Plagiarism challenges confronting educators
While there are multiple types of plagiarism that occur either intentionally or otherwise, among the most sophisticated ones that educators may encounter include:
- Contract cheating – students engaging an external party (with or without an exchange of money) to complete their coursework, which is then submitted as his or her own.
- Text manipulation – swapping characters/alphabets, replacing spaces with invisible white text, inserting images of text and more, designed to deceive plagiarism detection tools.
- Source code plagiarism – copying another person’s source code without attributing it to the owner and claiming it as one’s own. Also known as programming plagiarism.
- Self-plagiarism – submission of a student’s previously published work in its entirety or reusing parts of it in a new written assignment.
- Student collusion - students collaborating with each other to complete assignments which were meant for individual assessment and submission.
Addressing the Challenge with technology
Today the stakes are high for higher learning institutions in India to develop students who genuinely achieve learning outcomes to meet graduation requirements. Thus, it has become extremely important for educators to adopt the right measures to uphold academic integrity at their institutions, for students to perform on their own merit and to safeguard institutional reputation.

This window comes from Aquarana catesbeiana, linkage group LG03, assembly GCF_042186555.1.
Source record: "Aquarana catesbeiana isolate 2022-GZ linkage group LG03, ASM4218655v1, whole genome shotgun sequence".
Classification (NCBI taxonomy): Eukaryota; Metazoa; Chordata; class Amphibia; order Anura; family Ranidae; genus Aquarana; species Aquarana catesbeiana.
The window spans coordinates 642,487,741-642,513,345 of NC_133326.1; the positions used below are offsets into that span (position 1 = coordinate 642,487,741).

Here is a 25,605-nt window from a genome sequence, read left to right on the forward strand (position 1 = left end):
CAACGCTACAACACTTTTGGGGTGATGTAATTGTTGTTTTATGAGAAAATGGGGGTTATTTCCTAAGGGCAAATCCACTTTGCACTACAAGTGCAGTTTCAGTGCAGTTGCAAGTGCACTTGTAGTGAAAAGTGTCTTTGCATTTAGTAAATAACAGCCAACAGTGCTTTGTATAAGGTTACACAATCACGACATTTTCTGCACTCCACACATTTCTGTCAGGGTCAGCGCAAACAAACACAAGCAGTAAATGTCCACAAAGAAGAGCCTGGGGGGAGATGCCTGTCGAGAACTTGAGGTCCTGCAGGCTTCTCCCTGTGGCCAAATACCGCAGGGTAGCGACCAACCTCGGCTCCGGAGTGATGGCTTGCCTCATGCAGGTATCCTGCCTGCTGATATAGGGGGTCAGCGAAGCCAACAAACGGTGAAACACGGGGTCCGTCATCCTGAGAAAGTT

Thanks to technology profoundly changing the face of education, there are numerous highly secure and user-friendly tools available for educators to promote responsible behaviour. To deal with plagiarism, be it for assessments, exams or coursework submissions, educators can take advantage of state-of-the art plagiarism detection software to help identify content similarities, code plagiarism in programming, text manipulation and originality of students’ work.
Implementation of these similarity detection software helps spot some of the most sophisticated instances of potential misconduct and provide educators with an avenue to effectively grade online assignments, exams and a multitude of programming projects with the help of artificial intelligence. Conducting assessments too will be greatly improved as the whole process can now be managed electronically to provide efficient and unbiased evaluation of assignments.
Beyond just curbing academic malpractice, similarity checking tools help educators guide students towards the right path and gain confidence in their ability to produce original work. It can be a crucial stepping stone to develop young minds to appreciate the importance of practising honesty throughout their academic journey and lay the foundations for successful professional careers.
(Chaitali Moitra, Regional Director of South Asia at Turnitin. Turnitin is an Internet-based plagiarism detection service run by the US company Turnitin, LLC, a subsidiary of Advance Publications. )